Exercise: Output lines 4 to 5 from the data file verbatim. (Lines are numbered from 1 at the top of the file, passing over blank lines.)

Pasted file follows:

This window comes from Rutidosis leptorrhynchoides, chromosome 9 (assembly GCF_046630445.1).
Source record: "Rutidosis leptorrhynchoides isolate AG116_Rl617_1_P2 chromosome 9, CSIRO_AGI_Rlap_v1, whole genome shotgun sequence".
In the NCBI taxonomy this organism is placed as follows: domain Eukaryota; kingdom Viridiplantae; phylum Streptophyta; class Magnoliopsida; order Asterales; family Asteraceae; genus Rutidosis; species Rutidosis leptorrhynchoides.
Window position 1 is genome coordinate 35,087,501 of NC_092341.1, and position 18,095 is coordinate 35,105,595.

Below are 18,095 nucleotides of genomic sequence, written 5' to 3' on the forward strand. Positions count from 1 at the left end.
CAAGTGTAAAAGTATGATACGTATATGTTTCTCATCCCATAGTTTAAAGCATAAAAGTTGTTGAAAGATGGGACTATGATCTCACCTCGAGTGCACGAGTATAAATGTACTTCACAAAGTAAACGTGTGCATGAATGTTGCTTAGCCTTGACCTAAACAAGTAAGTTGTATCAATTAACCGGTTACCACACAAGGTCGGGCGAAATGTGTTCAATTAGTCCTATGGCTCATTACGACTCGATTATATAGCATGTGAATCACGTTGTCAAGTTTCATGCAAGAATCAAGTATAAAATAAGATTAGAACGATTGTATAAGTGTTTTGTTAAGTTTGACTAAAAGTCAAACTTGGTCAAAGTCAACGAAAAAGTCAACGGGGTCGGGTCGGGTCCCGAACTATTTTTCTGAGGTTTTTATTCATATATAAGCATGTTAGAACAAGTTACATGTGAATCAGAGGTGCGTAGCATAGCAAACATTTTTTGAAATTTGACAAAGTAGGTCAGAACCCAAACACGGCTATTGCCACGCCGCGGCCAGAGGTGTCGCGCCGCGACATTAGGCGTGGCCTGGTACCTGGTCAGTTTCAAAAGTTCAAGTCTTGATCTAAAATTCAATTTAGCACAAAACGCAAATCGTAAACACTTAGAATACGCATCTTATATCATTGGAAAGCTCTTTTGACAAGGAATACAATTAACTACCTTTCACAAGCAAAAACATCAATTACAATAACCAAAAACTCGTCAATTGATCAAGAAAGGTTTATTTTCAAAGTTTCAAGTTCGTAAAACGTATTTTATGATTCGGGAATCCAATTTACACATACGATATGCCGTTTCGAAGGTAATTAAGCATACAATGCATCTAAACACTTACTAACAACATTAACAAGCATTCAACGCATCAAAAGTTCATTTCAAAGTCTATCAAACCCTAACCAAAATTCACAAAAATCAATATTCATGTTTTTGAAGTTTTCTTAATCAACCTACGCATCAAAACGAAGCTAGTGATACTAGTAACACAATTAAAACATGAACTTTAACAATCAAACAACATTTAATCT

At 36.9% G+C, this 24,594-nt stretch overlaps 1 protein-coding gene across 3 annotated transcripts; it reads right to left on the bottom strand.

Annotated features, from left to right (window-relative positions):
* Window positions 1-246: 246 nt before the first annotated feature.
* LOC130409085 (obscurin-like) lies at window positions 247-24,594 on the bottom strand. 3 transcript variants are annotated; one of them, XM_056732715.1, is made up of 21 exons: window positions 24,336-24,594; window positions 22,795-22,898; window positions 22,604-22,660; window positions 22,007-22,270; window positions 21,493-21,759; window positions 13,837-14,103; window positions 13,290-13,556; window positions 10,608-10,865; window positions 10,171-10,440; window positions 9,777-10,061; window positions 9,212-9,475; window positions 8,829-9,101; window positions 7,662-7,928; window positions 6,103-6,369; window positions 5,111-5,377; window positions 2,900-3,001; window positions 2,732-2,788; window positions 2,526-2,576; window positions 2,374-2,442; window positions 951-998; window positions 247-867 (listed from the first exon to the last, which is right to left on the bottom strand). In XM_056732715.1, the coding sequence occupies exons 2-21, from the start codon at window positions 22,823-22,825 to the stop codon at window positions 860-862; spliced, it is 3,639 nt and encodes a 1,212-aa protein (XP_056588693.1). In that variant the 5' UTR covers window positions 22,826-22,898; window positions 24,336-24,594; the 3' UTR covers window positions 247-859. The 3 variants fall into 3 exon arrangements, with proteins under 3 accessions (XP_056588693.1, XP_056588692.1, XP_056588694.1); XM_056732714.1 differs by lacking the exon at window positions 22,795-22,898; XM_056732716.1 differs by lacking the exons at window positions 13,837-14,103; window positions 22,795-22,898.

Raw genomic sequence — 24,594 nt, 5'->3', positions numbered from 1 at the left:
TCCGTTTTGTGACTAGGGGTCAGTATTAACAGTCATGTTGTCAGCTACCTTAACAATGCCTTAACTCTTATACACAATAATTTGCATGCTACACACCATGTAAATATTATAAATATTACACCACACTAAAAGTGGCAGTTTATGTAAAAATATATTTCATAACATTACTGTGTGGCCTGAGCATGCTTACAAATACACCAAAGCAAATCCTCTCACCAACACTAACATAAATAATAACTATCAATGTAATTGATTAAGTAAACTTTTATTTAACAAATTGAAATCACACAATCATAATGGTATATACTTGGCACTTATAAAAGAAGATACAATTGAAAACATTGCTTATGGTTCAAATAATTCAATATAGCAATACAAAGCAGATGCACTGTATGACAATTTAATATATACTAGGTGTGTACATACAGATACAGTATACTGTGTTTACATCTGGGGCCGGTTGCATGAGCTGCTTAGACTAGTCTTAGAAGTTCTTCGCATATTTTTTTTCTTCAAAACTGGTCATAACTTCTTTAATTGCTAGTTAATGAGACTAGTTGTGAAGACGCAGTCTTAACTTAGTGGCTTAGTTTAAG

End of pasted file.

Window position 1 is genome coordinate 35,087,501 of NC_092341.1, and position 18,095 is coordinate 35,105,595.

Below are 18,095 nucleotides of genomic sequence, written 5' to 3' on the forward strand. Positions count from 1 at the left end.